First, the district court imposed a 41-month prison sentence and a three-year term of supervised release on each of the 16 counts of conviction. But the statutory maximum term of imprisonment for each violation of 26 U.S.C. § 7206(2) was three years’ imprisonment to be followed by one year of supervised release.

The court also made several incorrect restitution rulings. First, the restitution order included losses sustained by New York City …


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Saturday, October 8th, 2011

Aliens vs. Predator

United States v. Archer, No. 10-4684-cr (2d Cir. September 20, 2011) (Newman, Calabresi, Hall, CJJ)

Thomas Archer, a solo-practitioner immigration lawyer in Queens, ran a visa fraud mill. His specialty was the I-687, an amnesty program that permitted certain aliens who were here illegally in the 1980’s to adjust their status and receive a visa. In 2004 and 2005, Archer filed nearly 240 I-687 applications; the DHS denied them all.

Convicted of visa fraud and conspiracy to commit visa fraud, his appeal concerned both trial issues – centered around his claim that he did know know that his assistants were filing forms with false information – and sentencing issues. The circuit affirmed Archer’s conviction, but remanded for resentencing and recalculation of the restitution.

The Trial Issues

At trial, an immigration agent who had reviewed 175 I-687 applications that Archer’s office filed, testified that almost all of them had certain suspicious …


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Categories: document enhancement, knowledge, obstruction of justice, restitution, Uncategorized, victims

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Sunday, September 11th, 2011

Porn Free

United States v. Aumais, No. 10-3160-cr (2d Cir. September 8, 2011) (Jacobs, Winter, McLaughlin, CJJ)

In this interesting opinion, the court weighs in on a subject of national controversy: whether a defendant convicted of possessing or receiving child pornography should be ordered to pay restitution to those depicted in the images. On the facts here the court, largely bucking the national trend, concluded that restitution was not appropriate.

This case involves images of a woman who uses the pseudonym Amy. Her uncle abused her for years when she was a child; he photographed the abuse and the images made their way to the internet. The uncle went to prison, but the images are still widely circulated. The effects of this on Amy have been devastating, and far transcend the harm caused by the abuse itself. She is so fearful of being identified in public from one of the images that …


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Categories: causation, child pornography, restitution, Uncategorized

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Sunday, August 7th, 2011

Trace Amounts

United States v. Gonzalez, 10-2202-cr (2d Cir. July 22, 2011) (Kearse, Miner, Chin, CJJ)

Former state senator Efrain Gonzalez, Jr., pled guilty to various fraud-related charges in connection with two sham charities that he set up while in office. This opinion contains an interesting discussion of the concept of “tracing” criminal proceeds. In it, the court concludes that tracing is not required to determine the number of victims under § 2B1.1, but is required, to some degree at least, to calculate the actual loss for restitution purposes.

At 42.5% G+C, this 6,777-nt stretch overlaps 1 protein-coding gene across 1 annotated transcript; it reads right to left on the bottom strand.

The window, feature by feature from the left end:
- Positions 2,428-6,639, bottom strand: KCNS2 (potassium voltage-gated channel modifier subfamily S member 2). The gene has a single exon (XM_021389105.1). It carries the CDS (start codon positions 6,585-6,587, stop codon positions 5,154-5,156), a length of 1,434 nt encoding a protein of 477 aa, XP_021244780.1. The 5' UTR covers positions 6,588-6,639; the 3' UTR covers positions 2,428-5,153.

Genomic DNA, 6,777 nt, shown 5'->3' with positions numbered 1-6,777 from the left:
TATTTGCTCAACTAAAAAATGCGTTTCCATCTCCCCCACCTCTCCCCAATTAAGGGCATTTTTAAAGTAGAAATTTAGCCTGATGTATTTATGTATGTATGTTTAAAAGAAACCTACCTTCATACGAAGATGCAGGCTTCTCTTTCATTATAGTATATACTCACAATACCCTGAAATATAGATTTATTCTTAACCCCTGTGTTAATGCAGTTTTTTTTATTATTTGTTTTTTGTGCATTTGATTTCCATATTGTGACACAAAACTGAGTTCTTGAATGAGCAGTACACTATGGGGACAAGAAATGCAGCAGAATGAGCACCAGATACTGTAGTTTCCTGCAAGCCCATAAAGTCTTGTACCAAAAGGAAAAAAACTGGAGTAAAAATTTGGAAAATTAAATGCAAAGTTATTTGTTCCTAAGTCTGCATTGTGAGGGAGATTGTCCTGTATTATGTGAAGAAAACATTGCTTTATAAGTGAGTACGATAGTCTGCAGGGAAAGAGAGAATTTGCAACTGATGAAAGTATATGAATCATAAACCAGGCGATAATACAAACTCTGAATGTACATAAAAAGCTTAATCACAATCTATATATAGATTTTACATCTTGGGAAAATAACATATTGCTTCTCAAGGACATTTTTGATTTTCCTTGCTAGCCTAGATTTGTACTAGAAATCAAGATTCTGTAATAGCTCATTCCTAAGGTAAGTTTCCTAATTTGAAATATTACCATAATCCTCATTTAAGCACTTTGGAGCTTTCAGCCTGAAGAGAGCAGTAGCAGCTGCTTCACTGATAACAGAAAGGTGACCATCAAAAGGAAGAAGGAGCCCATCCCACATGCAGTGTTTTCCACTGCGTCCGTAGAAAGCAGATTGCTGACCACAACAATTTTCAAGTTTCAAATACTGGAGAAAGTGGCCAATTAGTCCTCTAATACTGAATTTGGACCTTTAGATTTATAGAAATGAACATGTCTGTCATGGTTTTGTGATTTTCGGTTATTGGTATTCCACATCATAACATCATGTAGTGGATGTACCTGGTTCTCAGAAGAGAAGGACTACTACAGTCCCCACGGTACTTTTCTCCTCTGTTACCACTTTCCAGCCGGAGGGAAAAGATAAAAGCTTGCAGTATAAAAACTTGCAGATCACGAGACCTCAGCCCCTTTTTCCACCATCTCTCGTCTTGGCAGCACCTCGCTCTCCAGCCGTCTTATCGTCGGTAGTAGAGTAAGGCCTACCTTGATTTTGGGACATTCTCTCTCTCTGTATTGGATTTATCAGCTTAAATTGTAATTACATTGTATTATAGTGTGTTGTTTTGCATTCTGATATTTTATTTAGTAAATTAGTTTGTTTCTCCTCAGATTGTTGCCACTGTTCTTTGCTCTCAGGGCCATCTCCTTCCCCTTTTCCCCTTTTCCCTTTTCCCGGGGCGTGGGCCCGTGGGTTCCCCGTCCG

The case arose from the actions of two supposed charities, West Bronx Neighborhood Association (WBNA) and United Latin American Foundation (ULAF). Each received both public money and private donations, and each – although supposed to be engaged in charitable activities – instead spent most of its money enriching Gonzalez by paying his personal bills – and those of some of his cronies – …


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Sunday, June 12th, 2011

PC World

Here are two per curiams in white collar cases, decided on the same day.

First, in United States v. Lauerson, No. 09-0255-cr (2d Cir. June 7, 2011) (McLaughlin, Pooler, Sack, CJJ) (per curiam), the circuit agreed that the district court lacked the authority to waive the delinquency and default penalties arising from the defendant’s falling behind on his restitution payments. The relevant statute, 18 U.S.C. § 361, permits courts to, in some circumstances, modify or remit the restitution order itself, but does not permit waiver of those penalties.

And, in United States v. Wolfson, No. 10-2786-cr (2d Cir. June 7, 2011) (Kearse, Pooler, Lynch, CJJ), the court found no error in the jury instructions at a“pump and dump” securities fraud trial. The scheme operated by having corrupt stock brokers selling overvalued stocks, for which they were rewarded with “exorbitant” commissions that they either failed to disclose at all or lied …


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Categories: restitution, securities law, Uncategorized

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Friday, March 11th, 2011

Dead Again

United States v. Qurashi, No. 10-348-cr (2d Cir. March 8, 2011) (Newman, Walker, Pooler, CJJ)

Imran Quarashi and his brother, Adnan, purchased $3 million insurance policies on Adnan’s life from two different insurance companies. They then faked Adnan’s death, falsely asserting that he had died in a car accident in Pakistan, and the insurers paid Quarashi on the policies. A few years later, Adnan returned to the United States and assumed a new identity, Hassan Khan, and Quarashi purchased eight $10 million insurance policies on Khan’s life. When he claimed that Khan had been killed in a traffic accident in Pakistan, the insurance companies balked, opened an investigation, and Quarashi was ultimately charged with fraud.

Quarashi pled guilty – Adnan is still a fugitive – and was sentenced to 108 months’ imprisonment. On appeal he challenged the district court’s inclusion of prejudgment interest on the restitution order. Noting that this …